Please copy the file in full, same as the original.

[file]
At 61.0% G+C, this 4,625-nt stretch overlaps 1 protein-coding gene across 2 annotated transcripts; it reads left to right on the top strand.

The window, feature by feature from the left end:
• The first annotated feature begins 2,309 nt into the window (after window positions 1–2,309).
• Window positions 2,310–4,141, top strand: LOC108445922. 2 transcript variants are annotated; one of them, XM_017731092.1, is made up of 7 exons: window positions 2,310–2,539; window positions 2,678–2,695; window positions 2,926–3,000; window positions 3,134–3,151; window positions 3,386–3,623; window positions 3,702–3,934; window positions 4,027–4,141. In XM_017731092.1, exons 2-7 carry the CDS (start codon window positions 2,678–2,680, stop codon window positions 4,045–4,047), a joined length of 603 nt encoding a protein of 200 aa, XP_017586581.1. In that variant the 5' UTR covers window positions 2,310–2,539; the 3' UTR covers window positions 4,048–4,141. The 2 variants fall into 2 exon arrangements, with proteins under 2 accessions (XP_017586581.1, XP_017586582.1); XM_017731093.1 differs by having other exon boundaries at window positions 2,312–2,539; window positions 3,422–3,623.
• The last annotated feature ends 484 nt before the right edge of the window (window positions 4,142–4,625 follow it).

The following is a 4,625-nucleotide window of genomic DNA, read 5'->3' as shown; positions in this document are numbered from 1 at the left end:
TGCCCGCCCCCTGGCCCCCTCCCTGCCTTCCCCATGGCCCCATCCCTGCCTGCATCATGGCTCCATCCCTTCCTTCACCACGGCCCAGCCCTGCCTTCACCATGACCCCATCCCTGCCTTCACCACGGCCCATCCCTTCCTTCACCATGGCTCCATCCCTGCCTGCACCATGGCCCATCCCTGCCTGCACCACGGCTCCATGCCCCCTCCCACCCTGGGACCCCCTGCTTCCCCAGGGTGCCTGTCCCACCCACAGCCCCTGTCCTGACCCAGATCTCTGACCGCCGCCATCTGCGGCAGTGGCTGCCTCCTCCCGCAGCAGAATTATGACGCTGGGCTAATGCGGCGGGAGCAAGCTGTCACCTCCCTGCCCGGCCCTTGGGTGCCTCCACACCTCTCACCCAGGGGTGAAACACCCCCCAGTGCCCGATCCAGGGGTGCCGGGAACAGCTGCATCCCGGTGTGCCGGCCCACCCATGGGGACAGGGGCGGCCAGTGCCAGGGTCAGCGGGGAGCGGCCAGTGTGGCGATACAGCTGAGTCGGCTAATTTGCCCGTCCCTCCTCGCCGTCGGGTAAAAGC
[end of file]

At 61.0% G+C, this 4,625-nt stretch overlaps 1 protein-coding gene across 2 annotated transcripts; it reads left to right on the top strand.

The window, feature by feature from the left end:
• The first annotated feature begins 2,309 nt into the window (after window positions 1–2,309).
• Window positions 2,310–4,141, top strand: LOC108445922. 2 transcript variants are annotated; one of them, XM_017731092.1, is made up of 7 exons: window positions 2,310–2,539; window positions 2,678–2,695; window positions 2,926–3,000; window positions 3,134–3,151; window positions 3,386–3,623; window positions 3,702–3,934; window positions 4,027–4,141. In XM_017731092.1, exons 2-7 carry the CDS (start codon window positions 2,678–2,680, stop codon window positions 4,045–4,047), a joined length of 603 nt encoding a protein of 200 aa, XP_017586581.1. In that variant the 5' UTR covers window positions 2,310–2,539; the 3' UTR covers window positions 4,048–4,141. The 2 variants fall into 2 exon arrangements, with proteins under 2 accessions (XP_017586581.1, XP_017586582.1); XM_017731093.1 differs by having other exon boundaries at window positions 2,312–2,539; window positions 3,422–3,623.
• The last annotated feature ends 484 nt before the right edge of the window (window positions 4,142–4,625 follow it).

The following is a 4,625-nucleotide window of genomic DNA, read 5'->3' as shown; positions in this document are numbered from 1 at the left end:
TGCCCGCCCCCTGGCCCCCTCCCTGCCTTCCCCATGGCCCCATCCCTGCCTGCATCATGGCTCCATCCCTTCCTTCACCACGGCCCAGCCCTGCCTTCACCATGACCCCATCCCTGCCTTCACCACGGCCCATCCCTTCCTTCACCATGGCTCCATCCCTGCCTGCACCATGGCCCATCCCTGCCTGCACCACGGCTCCATGCCCCCTCCCACCCTGGGACCCCCTGCTTCCCCAGGGTGCCTGTCCCACCCACAGCCCCTGTCCTGACCCAGATCTCTGACCGCCGCCATCTGCGGCAGTGGCTGCCTCCTCCCGCAGCAGAATTATGACGCTGGGCTAATGCGGCGGGAGCAAGCTGTCACCTCCCTGCCCGGCCCTTGGGTGCCTCCACACCTCTCACCCAGGGGTGAAACACCCCCCAGTGCCCGATCCAGGGGTGCCGGGAACAGCTGCATCCCGGTGTGCCGGCCCACCCATGGGGACAGGGGCGGCCAGTGCCAGGGTCAGCGGGGAGCGGCCAGTGTGGCGATACAGCTGAGTCGGCTAATTTGCCCGTCCCTCCTCGCCGTCGGGTAAAAGC